Support grows for Durban climate deal
DURBAN, South Africa |
DURBAN, South Africa (Reuters) - Support grew on Thursday for an EU plan to agree a global climate change pact with binding targets by 2015, after poor nations vulnerable to climate change forged alliances with developed countries.
The European Union said it was encouraged its "road map" to legally binding commitments by 2015 to cut greenhouse gas emissions was gaining traction at the talks, which are due to wrap up in the South African port of Durban on Friday.
U.S. climate change envoy Todd Stern said Washington supported an EU roadmap to a new treaty, and Canadian Environment Minister Peter Kent said Ottawa had forged a partnership with small island states which could be swamped by the rising sea levels caused by global warming.
"We're not setting a hard target on this date...(but) 2015 would be a reasonable target to set to pull together any new climate change regime," Peter Kent told reporters.
"If we can reach one before 2015, that would be good, if it takes somewhat longer, that would be fine...but we can't leave Durban without a firm agreement," he said.
Days earlier Kent had said that the Kyoto Protocol, the only legally binding accord on reducing carbon emissions, was "in the past."
With the EU pact gaining momentum, pressure could shift to the developing world's biggest polluters -- China and India -- to come on board.
A group of 48 of the least developed countries said it now backed the European plan for a firm timetable, joining African nations and 43 small island states.
"The EU roadmap is totally in play right now. The shift of the least developed countries and AOSIS (Alliance of Small Island States) to work with the EU potentially shows some kind of roadmap coming out of here," said Jennifer Morgan at the World Resources Institute.
Reflecting the changing mood in Durban, Brazil, an emerging economy that is a key player in climate negotiations, also said there was convergence on a deal in Durban.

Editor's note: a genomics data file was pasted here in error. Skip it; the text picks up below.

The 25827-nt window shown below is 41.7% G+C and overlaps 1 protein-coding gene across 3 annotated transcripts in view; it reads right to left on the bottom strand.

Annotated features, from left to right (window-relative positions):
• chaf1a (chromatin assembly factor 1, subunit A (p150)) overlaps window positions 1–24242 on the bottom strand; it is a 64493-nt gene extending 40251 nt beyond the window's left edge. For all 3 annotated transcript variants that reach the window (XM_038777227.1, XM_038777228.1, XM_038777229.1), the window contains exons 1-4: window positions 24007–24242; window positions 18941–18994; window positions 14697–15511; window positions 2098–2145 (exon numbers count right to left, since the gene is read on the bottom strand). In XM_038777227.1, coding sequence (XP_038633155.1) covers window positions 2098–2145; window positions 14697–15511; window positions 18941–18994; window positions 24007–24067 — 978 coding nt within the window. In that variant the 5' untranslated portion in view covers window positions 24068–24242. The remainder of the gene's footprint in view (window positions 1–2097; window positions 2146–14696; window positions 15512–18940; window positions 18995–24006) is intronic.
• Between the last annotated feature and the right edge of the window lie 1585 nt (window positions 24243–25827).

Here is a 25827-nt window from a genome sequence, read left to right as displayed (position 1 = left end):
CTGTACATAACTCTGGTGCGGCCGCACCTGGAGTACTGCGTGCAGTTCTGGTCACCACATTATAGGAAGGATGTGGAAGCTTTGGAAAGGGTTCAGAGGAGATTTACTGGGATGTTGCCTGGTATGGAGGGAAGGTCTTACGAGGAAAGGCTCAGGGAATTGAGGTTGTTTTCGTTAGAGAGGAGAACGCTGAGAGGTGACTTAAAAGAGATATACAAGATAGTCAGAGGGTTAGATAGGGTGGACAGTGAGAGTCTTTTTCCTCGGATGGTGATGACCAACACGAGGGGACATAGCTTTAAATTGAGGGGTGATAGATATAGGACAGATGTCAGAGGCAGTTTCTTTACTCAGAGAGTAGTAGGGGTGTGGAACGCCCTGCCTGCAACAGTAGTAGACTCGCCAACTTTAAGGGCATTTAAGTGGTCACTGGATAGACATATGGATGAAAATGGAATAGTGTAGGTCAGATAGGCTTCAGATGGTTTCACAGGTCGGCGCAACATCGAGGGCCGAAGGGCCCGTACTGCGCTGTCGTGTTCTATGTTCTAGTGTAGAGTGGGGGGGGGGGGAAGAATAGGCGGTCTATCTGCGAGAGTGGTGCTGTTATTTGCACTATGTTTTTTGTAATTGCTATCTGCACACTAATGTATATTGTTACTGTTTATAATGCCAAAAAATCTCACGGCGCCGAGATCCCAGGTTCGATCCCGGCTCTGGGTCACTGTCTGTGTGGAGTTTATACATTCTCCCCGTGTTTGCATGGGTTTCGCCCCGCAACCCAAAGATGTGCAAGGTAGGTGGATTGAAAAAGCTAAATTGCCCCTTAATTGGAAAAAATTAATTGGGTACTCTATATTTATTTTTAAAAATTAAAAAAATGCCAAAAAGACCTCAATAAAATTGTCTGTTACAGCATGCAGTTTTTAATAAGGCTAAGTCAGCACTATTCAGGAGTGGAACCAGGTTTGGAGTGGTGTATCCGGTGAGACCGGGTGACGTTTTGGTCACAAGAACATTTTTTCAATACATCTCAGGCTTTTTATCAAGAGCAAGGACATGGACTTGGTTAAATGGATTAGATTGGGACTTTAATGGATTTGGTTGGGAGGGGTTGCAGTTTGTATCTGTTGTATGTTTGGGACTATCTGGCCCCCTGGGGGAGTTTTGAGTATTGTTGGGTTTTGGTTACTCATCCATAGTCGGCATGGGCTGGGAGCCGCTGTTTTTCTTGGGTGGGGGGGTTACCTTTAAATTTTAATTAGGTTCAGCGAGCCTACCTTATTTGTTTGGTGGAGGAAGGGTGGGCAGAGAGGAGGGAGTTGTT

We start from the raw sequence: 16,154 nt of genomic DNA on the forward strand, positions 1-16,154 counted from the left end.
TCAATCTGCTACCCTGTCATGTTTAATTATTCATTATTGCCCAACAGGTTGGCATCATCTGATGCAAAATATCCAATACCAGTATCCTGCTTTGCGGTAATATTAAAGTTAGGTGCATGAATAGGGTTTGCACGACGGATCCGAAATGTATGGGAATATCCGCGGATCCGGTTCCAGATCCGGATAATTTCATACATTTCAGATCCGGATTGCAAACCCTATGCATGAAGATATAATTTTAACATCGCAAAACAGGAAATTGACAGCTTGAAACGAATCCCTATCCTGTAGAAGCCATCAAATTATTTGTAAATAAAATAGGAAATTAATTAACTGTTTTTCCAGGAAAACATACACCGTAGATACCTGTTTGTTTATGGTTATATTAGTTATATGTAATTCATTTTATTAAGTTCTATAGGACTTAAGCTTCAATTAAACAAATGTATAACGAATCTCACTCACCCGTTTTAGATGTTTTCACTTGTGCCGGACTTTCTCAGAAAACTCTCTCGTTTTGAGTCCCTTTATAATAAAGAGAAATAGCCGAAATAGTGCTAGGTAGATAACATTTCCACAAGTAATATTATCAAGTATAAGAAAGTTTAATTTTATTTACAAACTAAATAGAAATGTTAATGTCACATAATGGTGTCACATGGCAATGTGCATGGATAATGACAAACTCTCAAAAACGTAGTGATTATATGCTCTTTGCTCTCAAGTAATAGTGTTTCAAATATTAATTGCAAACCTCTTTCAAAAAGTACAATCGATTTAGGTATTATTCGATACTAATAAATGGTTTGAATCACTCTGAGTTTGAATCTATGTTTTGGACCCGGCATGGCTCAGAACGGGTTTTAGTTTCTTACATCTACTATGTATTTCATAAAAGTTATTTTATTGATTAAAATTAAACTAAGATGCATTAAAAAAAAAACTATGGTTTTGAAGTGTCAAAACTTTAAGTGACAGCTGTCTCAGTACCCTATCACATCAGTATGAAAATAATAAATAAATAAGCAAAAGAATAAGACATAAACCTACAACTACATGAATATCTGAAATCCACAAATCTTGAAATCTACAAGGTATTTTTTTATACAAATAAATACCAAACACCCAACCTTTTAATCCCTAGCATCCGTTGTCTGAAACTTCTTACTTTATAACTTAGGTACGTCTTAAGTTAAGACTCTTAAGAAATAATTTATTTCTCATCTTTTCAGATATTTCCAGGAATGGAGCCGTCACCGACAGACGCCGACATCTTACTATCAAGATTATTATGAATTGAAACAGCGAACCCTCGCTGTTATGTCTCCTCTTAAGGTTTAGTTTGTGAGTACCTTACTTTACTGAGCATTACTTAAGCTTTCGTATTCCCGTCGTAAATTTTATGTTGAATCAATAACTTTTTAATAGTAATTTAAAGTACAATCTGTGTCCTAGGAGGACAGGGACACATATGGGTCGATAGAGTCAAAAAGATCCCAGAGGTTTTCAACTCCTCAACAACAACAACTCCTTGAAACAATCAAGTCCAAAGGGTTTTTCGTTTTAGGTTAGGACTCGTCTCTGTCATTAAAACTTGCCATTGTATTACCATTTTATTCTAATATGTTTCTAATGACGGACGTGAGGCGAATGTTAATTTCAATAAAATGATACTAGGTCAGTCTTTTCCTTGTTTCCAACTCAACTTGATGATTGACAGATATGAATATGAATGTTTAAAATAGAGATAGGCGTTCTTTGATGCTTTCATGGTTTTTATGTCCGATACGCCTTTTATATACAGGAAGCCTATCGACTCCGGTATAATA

"It think it's possible," Brazil's chief negotiator Luiz Alberto Figueiredo told reporters, when asked if Durban could agree a date by which a legally binding accord could be reached.
"We are in favour of negotiating a legally binding instrument that will cover the phase after 2020. The parties are moving there, it's a question of completing the negotiations," he said.
"All countries will be inside and they will be bound by this new instrument," he added.
Nevertheless, some delegates warned the talks could still break down on the final day on Friday as the dates and precise legal form of a treaty still have to be thrashed out.
One EU source said U.S. negotiators still opposed specific targets because they had no mandate to sign up to a legally binding deal. Environmental legislation is the subject of intense wrangling in the U.S. Congress, which must ratify any treaty.
"They can agree to a road map leading nowhere but not a road map leading to a legally binding deal, which is what the EU wants," said the EU source, speaking on condition of anonymity, said of U.S. negotiators.
Previously, the United States has said it supported discussions that would lead to an emission cut deal, even one that was legally binding, but would not commit to set dates or a set outcome.
"It is completely off base to suggest the U.S. is proposing it will delay action to 2020," U.S. climate envoy Stern told reporters. "The EU has called for a roadmap (to a future deal). We support that."
Poor states most threatened by the rising sea levels caused by global warming were sceptical.
"Let me see that in the negotiation room, let me see that in the text," said Grenada's Foreign Minister Karl Hood, representing small island nations.
Speaking before Canada's announcement, Britain's climate envoy Chris Huhne said the European Union was not prepared to accept a deal in Durban at any price, saying there had to be real meat on the bones of any agreement.
"We're not interested in just papering over the cracks. We're interested in something that really does provide us with a roadmap to a single overarching global agreement which delivers a solution to climate change," he told reporters.
"If we don't have a credible agreement, we will not agree here, we will go away from Durban and there won't be an agreement here and we'll wait to a point where we can get a credible agreement."
(Additional reporting by Jon Herskovitz, Andrew Allan and Agnieszka Flak and Michael Szabo; Editing by Jon Boyle)
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